Hollande and Merkel press Greece for ‘serious’ debt plan

2 min

France and Germany told Greece on Monday to come up with serious proposals in order to restart financial aid talks, a day after Greeks voted overwhelmingly to reject more austerity.


French President François Hollande and German Chancellor Angela Merkel, the eurozone’s most powerful leaders, said that Athens must move quickly if it wants to secure a cash-for-reform deal with creditors and avoid crashing out of the single currency.

"I stress the fact that time is running out and there is urgency – urgency for Greece and urgency for Europe," Hollande said after meeting Merkel in Paris a day after Greek voters rejected bailout proposals by international lenders.

Raising the pressure on Greek Prime Minister Alexis Tsipras before a eurozone summit on Tuesday, the European Central Bank decided to keep a tight grip on funding to Greek banks.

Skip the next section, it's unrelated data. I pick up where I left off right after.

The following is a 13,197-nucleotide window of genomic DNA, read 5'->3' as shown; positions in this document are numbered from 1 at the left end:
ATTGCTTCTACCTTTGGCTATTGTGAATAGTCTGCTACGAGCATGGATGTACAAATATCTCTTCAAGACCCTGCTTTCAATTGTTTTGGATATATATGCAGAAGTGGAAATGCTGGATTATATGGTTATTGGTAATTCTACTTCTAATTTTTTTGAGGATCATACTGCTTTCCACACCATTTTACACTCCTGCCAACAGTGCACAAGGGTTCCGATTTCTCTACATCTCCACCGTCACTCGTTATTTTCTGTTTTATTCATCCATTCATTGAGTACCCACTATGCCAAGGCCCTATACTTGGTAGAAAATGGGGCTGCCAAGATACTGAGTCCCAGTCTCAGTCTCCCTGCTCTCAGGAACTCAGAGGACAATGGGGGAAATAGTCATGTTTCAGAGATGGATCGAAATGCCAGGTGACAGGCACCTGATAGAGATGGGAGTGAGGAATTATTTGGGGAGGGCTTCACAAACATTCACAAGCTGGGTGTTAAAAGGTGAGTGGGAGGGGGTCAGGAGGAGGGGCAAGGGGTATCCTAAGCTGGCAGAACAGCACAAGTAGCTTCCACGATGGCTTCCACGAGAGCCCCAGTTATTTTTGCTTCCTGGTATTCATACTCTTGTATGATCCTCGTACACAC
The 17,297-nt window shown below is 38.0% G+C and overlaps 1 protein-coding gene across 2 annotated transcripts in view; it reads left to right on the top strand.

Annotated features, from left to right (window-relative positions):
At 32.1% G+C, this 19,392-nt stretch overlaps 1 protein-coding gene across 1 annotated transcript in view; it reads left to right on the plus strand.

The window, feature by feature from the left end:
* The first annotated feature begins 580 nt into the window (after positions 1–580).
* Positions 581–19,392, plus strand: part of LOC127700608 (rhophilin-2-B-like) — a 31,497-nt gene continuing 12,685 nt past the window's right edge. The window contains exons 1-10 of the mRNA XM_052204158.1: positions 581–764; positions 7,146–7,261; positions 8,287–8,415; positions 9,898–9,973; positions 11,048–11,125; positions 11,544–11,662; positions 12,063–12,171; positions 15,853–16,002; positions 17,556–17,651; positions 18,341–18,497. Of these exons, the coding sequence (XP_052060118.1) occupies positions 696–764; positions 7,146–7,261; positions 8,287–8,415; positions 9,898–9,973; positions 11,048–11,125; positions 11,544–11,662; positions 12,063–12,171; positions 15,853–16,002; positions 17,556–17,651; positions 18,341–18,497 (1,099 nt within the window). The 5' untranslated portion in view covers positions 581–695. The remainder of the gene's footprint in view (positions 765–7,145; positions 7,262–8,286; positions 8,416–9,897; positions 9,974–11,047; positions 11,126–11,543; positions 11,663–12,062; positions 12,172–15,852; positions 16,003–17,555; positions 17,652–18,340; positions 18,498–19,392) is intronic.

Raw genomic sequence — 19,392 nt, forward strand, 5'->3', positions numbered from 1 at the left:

By voting decisively against tough bailout conditions, as Tsipras had urged them to do, Greeks have strengthened his negotiating hand. But the crisis remains acute, with the country’s banks already closed for more than a week to avoid a massive outflow of money that could lead to their collapse.

Only emergency support from the ECB is keeping the banks afloat and saving Greece from a chaotic euro exit that would inflict more pain on its people and gravely damage the currency, the strongest symbol of the EU’s drive for an “ever closer union” on a continent once ravaged by two world wars.

In a warning shot to the banks, the ECB raised the amount of collateral they must post for any loans. The move does not affect the lenders right away, but served as a reminder that their fate lies in its hands.



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